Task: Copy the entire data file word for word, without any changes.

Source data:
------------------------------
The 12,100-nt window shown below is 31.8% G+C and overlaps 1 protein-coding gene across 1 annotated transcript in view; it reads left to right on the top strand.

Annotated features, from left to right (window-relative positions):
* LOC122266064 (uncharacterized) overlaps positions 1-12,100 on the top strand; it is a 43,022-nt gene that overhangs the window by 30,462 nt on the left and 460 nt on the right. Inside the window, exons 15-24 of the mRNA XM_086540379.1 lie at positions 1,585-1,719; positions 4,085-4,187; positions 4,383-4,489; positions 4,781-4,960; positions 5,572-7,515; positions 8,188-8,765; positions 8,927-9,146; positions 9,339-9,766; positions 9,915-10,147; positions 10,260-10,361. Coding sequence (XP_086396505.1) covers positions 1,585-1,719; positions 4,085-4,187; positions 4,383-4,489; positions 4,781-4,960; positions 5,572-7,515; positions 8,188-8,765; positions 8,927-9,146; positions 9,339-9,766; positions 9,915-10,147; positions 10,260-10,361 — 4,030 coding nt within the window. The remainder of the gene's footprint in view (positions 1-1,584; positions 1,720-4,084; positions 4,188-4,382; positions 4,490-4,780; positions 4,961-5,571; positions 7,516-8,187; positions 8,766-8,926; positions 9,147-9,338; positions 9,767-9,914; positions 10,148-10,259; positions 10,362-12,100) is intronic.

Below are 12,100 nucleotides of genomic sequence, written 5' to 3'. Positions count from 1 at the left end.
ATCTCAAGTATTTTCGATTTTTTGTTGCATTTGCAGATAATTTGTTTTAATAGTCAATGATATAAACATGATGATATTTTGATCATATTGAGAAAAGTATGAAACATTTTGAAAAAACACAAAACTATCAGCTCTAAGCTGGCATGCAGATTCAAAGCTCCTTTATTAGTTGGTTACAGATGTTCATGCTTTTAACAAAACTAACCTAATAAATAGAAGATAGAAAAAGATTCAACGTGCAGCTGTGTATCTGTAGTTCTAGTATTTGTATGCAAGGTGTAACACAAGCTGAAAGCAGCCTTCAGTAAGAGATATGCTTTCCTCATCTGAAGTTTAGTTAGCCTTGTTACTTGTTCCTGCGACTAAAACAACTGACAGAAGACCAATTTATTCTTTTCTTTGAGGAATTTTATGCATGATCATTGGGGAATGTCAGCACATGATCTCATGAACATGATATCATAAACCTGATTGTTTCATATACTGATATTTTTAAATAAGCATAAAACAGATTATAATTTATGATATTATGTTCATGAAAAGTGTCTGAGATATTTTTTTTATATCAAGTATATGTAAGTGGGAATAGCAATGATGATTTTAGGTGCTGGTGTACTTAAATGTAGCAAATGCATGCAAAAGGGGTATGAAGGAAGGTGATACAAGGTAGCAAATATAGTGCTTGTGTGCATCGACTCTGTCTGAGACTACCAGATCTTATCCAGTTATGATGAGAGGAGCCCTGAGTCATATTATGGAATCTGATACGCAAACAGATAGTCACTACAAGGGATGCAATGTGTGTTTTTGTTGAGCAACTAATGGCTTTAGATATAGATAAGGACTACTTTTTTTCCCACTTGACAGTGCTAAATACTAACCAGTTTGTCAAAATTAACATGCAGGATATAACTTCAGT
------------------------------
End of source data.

The 12,100-nt window shown below is 31.8% G+C and overlaps 1 protein-coding gene across 1 annotated transcript in view; it reads left to right on the top strand.

Annotated features, from left to right (window-relative positions):
* LOC122266064 (uncharacterized) overlaps positions 1-12,100 on the top strand; it is a 43,022-nt gene that overhangs the window by 30,462 nt on the left and 460 nt on the right. Inside the window, exons 15-24 of the mRNA XM_086540379.1 lie at positions 1,585-1,719; positions 4,085-4,187; positions 4,383-4,489; positions 4,781-4,960; positions 5,572-7,515; positions 8,188-8,765; positions 8,927-9,146; positions 9,339-9,766; positions 9,915-10,147; positions 10,260-10,361. Coding sequence (XP_086396505.1) covers positions 1,585-1,719; positions 4,085-4,187; positions 4,383-4,489; positions 4,781-4,960; positions 5,572-7,515; positions 8,188-8,765; positions 8,927-9,146; positions 9,339-9,766; positions 9,915-10,147; positions 10,260-10,361 — 4,030 coding nt within the window. The remainder of the gene's footprint in view (positions 1-1,584; positions 1,720-4,084; positions 4,188-4,382; positions 4,490-4,780; positions 4,961-5,571; positions 7,516-8,187; positions 8,766-8,926; positions 9,147-9,338; positions 9,767-9,914; positions 10,148-10,259; positions 10,362-12,100) is intronic.

Below are 12,100 nucleotides of genomic sequence, written 5' to 3'. Positions count from 1 at the left end.
ATCTCAAGTATTTTCGATTTTTTGTTGCATTTGCAGATAATTTGTTTTAATAGTCAATGATATAAACATGATGATATTTTGATCATATTGAGAAAAGTATGAAACATTTTGAAAAAACACAAAACTATCAGCTCTAAGCTGGCATGCAGATTCAAAGCTCCTTTATTAGTTGGTTACAGATGTTCATGCTTTTAACAAAACTAACCTAATAAATAGAAGATAGAAAAAGATTCAACGTGCAGCTGTGTATCTGTAGTTCTAGTATTTGTATGCAAGGTGTAACACAAGCTGAAAGCAGCCTTCAGTAAGAGATATGCTTTCCTCATCTGAAGTTTAGTTAGCCTTGTTACTTGTTCCTGCGACTAAAACAACTGACAGAAGACCAATTTATTCTTTTCTTTGAGGAATTTTATGCATGATCATTGGGGAATGTCAGCACATGATCTCATGAACATGATATCATAAACCTGATTGTTTCATATACTGATATTTTTAAATAAGCATAAAACAGATTATAATTTATGATATTATGTTCATGAAAAGTGTCTGAGATATTTTTTTTATATCAAGTATATGTAAGTGGGAATAGCAATGATGATTTTAGGTGCTGGTGTACTTAAATGTAGCAAATGCATGCAAAAGGGGTATGAAGGAAGGTGATACAAGGTAGCAAATATAGTGCTTGTGTGCATCGACTCTGTCTGAGACTACCAGATCTTATCCAGTTATGATGAGAGGAGCCCTGAGTCATATTATGGAATCTGATACGCAAACAGATAGTCACTACAAGGGATGCAATGTGTGTTTTTGTTGAGCAACTAATGGCTTTAGATATAGATAAGGACTACTTTTTTTCCCACTTGACAGTGCTAAATACTAACCAGTTTGTCAAAATTAACATGCAGGATATAACTTCAGT